I think we all pretty much agree that mainstream (academic) thinking took a seriously wrong turn a while back. Yes, existentialism and nihilism started us veering off course, but things really got disoriented, in my mind at least, when postmodernism decided to go down the rabbit hole, leaving everything up to the technofetishists and -utopians and the deficient-rational materialists. We are only now starting to dig ourselves out from under the rubble.

What I find fascinating about our little group is the fact that we’ve, more or less, gone very much back to the roots, so to speak, to perhaps pick up the scent of a more reasonable and rewarding path to follow. The vast majority of thinkers we are engaging are pre-rabbit hole: Myers and James (via Kelly et al.) late 19th century; Aurobindo, early 20th century; Gebser (our ever-present companion), ca. 1950; Young, late 70s; and now Teilhard, mid 20th century. Interest has also been expressed in, say, Tillich (a worthy religious contribution perhaps), also mid 20th century; and there has been more than one voicing of a vote to take a closer look at Whitehead, too. I think this is very significant, particularly in the context you have outlined for us.

None of these writers/thinkers is quickly digestable. Jore’s film has certainly reinforced the rising swell of techno-scepticism in the group, too. We all agree we can’t do without, but we also agree that the directions the Kurzweils and Kelleys are howling for may not be our best option. That direction is obsessed with speed, but I think we all realize that a good dose of slow is in all our best interests, not to speak of what it may mean for the “child and Integral world”, as you phrased it.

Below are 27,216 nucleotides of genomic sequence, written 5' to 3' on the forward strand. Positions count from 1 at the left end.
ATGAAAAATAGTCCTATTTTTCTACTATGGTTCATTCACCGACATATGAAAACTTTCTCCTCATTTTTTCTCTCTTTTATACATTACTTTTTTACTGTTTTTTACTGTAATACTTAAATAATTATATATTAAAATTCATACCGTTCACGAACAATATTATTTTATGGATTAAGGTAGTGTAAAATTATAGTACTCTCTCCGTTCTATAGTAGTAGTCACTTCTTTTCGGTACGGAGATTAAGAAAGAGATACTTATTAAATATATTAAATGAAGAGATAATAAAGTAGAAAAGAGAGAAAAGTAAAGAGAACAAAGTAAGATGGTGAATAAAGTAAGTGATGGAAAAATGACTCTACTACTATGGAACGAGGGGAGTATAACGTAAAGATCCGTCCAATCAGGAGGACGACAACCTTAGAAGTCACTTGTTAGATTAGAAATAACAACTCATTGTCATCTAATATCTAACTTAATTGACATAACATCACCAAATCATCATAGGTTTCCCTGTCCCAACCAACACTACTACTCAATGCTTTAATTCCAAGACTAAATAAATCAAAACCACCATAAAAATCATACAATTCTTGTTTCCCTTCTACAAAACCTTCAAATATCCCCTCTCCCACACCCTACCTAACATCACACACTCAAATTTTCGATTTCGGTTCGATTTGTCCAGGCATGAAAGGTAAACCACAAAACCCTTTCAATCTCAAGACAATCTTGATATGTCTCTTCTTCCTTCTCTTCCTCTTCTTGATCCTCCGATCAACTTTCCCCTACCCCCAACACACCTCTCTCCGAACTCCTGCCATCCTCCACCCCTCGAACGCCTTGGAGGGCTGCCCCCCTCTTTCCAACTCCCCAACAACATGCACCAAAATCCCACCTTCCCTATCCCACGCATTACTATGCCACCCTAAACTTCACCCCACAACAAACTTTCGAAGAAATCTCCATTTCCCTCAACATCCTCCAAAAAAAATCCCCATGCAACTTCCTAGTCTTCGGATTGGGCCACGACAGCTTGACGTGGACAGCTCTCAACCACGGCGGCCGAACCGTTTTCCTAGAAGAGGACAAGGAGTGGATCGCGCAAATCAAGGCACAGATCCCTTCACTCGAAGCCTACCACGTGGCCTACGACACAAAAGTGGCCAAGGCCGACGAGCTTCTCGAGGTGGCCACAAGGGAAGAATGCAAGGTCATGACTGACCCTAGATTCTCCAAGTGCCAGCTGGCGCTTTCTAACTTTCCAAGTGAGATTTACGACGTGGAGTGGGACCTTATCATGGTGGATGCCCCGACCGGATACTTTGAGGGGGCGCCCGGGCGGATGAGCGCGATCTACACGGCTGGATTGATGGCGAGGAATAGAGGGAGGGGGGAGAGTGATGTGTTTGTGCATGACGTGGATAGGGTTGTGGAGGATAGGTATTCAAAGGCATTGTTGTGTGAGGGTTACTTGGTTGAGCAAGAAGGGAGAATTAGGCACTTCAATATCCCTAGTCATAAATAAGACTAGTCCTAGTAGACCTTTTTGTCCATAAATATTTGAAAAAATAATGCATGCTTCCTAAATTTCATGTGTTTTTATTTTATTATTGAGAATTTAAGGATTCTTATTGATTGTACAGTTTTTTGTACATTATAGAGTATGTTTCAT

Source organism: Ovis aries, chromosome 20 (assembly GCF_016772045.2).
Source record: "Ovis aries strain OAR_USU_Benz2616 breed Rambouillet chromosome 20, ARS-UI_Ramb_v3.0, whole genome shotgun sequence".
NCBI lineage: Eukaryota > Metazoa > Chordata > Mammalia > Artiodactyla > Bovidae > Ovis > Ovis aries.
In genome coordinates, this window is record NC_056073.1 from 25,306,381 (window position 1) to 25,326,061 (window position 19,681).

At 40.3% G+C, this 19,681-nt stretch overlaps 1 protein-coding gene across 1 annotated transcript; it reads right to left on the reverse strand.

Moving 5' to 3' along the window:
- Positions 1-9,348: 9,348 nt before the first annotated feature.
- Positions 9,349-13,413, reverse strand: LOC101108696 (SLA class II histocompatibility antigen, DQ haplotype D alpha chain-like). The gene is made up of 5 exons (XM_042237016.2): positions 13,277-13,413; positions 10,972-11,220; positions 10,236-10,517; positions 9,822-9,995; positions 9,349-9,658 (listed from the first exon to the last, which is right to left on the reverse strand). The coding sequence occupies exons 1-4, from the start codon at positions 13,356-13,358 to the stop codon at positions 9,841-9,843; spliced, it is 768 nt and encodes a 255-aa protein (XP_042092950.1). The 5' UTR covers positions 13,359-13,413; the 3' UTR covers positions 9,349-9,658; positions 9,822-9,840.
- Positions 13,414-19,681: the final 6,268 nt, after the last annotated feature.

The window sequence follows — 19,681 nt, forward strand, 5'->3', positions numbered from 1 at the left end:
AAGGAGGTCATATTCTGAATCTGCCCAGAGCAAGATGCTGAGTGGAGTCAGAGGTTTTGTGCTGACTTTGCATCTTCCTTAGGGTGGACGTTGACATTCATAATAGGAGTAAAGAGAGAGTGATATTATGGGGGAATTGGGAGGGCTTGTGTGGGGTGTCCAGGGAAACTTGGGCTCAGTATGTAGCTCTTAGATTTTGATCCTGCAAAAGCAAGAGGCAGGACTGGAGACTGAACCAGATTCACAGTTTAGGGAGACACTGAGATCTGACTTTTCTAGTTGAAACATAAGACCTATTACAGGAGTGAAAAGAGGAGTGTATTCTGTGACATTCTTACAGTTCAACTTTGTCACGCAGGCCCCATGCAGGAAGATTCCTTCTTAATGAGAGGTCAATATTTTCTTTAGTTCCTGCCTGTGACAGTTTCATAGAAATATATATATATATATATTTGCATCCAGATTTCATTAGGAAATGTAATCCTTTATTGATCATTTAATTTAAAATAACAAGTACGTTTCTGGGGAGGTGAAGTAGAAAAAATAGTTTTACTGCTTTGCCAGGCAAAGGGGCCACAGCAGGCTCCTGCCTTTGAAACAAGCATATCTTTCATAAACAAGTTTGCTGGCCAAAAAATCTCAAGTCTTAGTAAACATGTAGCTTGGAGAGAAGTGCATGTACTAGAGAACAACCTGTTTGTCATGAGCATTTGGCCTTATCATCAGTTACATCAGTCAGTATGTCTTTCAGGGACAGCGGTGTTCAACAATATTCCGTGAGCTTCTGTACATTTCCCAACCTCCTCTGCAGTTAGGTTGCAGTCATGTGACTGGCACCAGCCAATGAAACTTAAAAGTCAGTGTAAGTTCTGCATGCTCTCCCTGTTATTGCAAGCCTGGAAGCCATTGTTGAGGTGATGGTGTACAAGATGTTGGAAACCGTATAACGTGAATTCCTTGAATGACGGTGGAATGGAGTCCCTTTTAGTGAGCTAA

So, yes, I think we’ve got a cud to chew on here. I’m up for it.

(john davis) #5

Thanks Ed and I think we are planning a visit by Lisa and perhaps Erin Manning and after our conversation with Jore I am encouraged that our gatherings have created a vibrant listening space for people who are very much alive!

I think we have a lot to read, and I believe, in the good old fashioned book report. If someone wants to do a presentation go for it. It will be difficult for any of us to read well a huge tome except when spread out over a long period. I see little point in reading large books badly. I read The Phenomenon of Man decades ago and there is a new translation out that I would like to look at but I am getting a bit overwhelmed.

TJ’s Human Cycle is an excellent example of what a good report can be. Not all of us are able to attend the Cafe due to time constraints but with the videos made available we could still keep the ball rolling.

I am delighted that we are dipping into the deep end of the pool with Sri Aurobindo soon but I confess I dont like Tillich all that much but that’s okay. I will support whomever wants to focus on him as I might change my mind. ( I read him decades ago) Maybe a book report like TJ did? With highlights. I think the cafe is good for intimate encounters with our idiosyncratic tastes. This is a different kind of gathering than the monthly book club like Globes. The Cafe can be lean and mean and more topical. I would like to protect that capacity and cultivate it more.

Then we would not have to read something we are not up for but we could read a summary. I admit I do not like the forum to turn into a lecture hall. I am passively absorbing lots of information on YouTube and what I appreciate about the Cafe is that I can integrate this information by putting my guesses and hunches into my own words and getting feedback and and then making corrections. It needs a leisurely pace and good manners, which I am pleased to say, I believe we are good at. We have so far avoided the hype of Facebook and the polarity responses. Information is fast, but integration is slow. Thats what I like about Cosmos. We can be fast and slow at the same time!